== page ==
Silicon Valley Bank Failed One Year Ago. Is the Regional Banking Crisis Really Over?

Regional banks are still struggling, with profits falling and stock prices volatile.

Silicon Valley Bank
People queue up outside the headquarters of Silicon Valley Bank to withdraw their funds on March 13, 2023 in Santa Clara, Calif. Liu Guanguan/China News Service/VCG via Getty Images

Exactly one year ago, Silicon Valley Bank witnessed the most rapid bank run in history, with $42 billion in deposits draining away within a mere 10-hour span, equivalent to $1 million per second. This unprecedented outflow led to its official collapse on March 10, 2023, making it the second largest bank failure in U.S. history at the time. Only two days later, Signature Bank (SBNY) failed. And two months later, a third regional bank, First Republic Bank, went down the same path.

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After a series of government intervention and restructuring, SVB today continues serving clients as a subsidiary of First Citizens Bank, which acquired SVB’s deposits and loans, including $72 billion in assets, at a deep discount of $16.5 billion less than three weeks after its collapse.

Where is SVB and its employees now? 

Many members of SVB’s commercial banking team continue their work at First Citizens, as per LinkedIn. Many of SVB’s investment banking leaders, which provided coverage to high-tech companies, have moved to Moelis & Co and HSBC. Others have bought their expertise to Stifel, Mitsubishi UFG, JPMorgan Chase (JPM) and other competitors, according to a Pitchbook investigation. There is little public information about where former SVB CEO Gregory Becker, CFO Daniel Beck and chief risk officer Kim Olson are now. All three resigned shortly after last year’s crisis.

In the first quarter of 2023, mid-sized banks in the $10 billion to $100 billion asset range saw a noticeable decrease in total deposits, amounting to a 1.9 percent decline. This decline escalated in March 2023 following the SVB bank run but had stabilized by January this year.

Still, large regional banks are struggling: the top six experienced a 15 percent to 38 percent drop in year-over-year profits from 2022 to 2023. Last week, New York Community Bancorp (NYCB) saw its stock price plunge 26 percent to its lowest level since 1997 after the bank revealed that its leadership found “material weaknesses” in internal risk assessments for its loan books. Regional bank stocks remain volatile compared to other types of financial institutions, indicating investors’ lingering worries about the sector.

Benefiting from the crisis were big players, like JPMorgan Chase. After acquiring First Republic’s $212.6 billion in loans and $92.4 billion in deposits for just over $10 billion in May 2023, JPMorgan saw a 67 percent year-over-year growth in profits that quarter. Overall, larger commercial banks saw inflows as customers sought safer institutions to hold their money.

Lessons learned from the crisis?

In an autopsy of the crisis, a white paper published by NYU Stern School of Business, authored by leading banking experts, points out the causes to the regional banking crisis that remain in the system. For example, it reported that SVB and First Republic had the lowest capital ratios, a measure of how well a bank can meet its obligations, amongst regional banks when considering unrealized losses.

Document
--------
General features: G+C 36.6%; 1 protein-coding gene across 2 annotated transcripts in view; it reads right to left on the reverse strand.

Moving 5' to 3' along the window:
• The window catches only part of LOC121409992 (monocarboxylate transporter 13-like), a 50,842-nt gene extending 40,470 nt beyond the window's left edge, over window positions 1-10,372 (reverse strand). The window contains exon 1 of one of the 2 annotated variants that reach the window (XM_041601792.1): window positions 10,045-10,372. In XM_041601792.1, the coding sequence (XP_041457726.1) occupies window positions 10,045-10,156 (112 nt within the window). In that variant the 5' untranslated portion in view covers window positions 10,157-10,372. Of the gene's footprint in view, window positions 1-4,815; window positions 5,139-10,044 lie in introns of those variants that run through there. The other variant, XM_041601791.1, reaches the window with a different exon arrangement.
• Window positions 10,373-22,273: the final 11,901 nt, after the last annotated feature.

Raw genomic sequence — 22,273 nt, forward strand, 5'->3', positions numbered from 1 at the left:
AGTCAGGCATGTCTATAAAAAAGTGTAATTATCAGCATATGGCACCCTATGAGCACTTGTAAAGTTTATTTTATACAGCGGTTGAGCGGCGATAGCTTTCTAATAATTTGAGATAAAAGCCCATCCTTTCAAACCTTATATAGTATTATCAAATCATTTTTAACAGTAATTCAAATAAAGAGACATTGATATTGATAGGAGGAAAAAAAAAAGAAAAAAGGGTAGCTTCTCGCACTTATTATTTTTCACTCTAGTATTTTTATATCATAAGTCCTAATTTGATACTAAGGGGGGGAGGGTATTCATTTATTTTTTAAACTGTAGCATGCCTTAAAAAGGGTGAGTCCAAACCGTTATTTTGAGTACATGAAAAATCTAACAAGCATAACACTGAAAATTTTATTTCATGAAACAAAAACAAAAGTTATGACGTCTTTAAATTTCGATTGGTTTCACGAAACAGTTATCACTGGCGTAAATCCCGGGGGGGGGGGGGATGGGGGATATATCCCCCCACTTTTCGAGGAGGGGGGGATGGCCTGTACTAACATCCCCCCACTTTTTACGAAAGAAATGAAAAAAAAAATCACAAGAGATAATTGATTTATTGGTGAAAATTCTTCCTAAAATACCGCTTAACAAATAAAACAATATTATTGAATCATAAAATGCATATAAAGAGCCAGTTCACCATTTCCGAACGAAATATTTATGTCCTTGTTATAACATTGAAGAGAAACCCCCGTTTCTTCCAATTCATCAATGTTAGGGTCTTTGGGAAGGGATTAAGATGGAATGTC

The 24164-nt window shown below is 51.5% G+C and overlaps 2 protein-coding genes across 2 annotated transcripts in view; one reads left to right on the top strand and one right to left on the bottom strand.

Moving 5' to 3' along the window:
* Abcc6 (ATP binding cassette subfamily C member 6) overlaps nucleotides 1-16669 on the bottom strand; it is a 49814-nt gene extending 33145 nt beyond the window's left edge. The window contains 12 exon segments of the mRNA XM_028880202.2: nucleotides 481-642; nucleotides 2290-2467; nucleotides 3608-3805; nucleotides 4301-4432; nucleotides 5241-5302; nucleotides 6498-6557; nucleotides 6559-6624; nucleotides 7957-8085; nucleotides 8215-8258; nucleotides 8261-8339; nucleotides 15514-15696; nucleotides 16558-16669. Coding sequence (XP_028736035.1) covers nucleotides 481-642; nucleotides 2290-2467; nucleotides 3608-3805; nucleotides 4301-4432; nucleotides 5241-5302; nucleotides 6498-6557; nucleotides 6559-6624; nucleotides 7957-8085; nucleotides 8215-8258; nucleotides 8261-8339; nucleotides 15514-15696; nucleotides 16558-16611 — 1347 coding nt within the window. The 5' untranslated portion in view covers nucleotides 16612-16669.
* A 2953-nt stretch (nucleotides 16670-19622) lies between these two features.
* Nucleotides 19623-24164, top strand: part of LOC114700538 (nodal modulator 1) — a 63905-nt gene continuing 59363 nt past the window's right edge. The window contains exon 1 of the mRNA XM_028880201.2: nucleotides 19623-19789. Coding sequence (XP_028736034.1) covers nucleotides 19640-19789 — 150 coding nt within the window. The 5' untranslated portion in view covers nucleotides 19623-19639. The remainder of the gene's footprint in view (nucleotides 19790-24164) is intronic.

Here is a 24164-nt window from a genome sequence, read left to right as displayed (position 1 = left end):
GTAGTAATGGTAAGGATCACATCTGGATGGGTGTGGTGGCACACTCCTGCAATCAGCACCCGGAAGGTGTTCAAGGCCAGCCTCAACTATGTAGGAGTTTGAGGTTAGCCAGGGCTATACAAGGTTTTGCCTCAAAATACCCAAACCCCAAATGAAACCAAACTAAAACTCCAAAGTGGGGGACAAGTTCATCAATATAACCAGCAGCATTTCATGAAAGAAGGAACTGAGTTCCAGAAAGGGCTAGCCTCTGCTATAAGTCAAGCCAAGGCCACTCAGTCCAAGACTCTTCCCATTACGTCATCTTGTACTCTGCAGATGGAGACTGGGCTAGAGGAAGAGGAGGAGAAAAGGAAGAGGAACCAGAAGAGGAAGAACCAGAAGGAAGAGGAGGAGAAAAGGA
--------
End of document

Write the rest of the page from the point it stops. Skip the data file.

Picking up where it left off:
Because traditional GAAP accounting practices do not require banks to disclose their regulatory capital (the minimum amount of money a bank has to maintain as per its regulators) using its fair market value, banks can report far higher regulatory capital than they actually have. This is because GAAP allows banks to not disclose the mark-to-market value of securities held in hold-to-maturity or available-for-sale buckets.

“We would be far better off if they were required to mark-to-market for regulatory purposes,” NYU Stern professor Kim Schoenholtz, who co-authored the aforementioned white paper, told Observer. Schoenholtz, who served as Citigroup’s global chief economist from 1997 to 2005, added that regulators are required to engage in “prompt corrective action” for banks that fall beneath regulatory capital minimums, but since banks can circumvent reporting their falling under such thresholds, it can render the regulator useless in meaningfully helping such at-risk banks.

The response from regulators to the crisis introduced another long-term risk to the banking system: moral hazard, which describes when an entity is incentivized to take on more risk because it is partially absolved from the consequences. One of the triggers of SVB’s bank run was that 85 percent of its deposits were not FDIC-insured. To bring stability to the sector during the crisis, the FDIC promised to insure all the deposits, saving all of the bank’s clients from losing any money. However, this policy encourages future banks to engage in more risky behavior, since they know that policymakers will provide an unlimited backstop if the bank fails to meet its obligations. “We don’t know how the moral hazard will play out…We usually don’t see it until it happens,” Schoenholtz said.

As part of the banking industry’s de-regulation, banks like SVB and Signature were classified as not systematically important a few years ago, giving them increased flexibility with stress tests and capital ratios that larger banks have to abide by. Moving forward, Schoenholtz argues that “the best remedy will be stronger rules, like higher liquidity minimums, that make the system safe.”

Silicon Valley Bank Failed One Year Ago. Is the Regional Banking Crisis Really Over?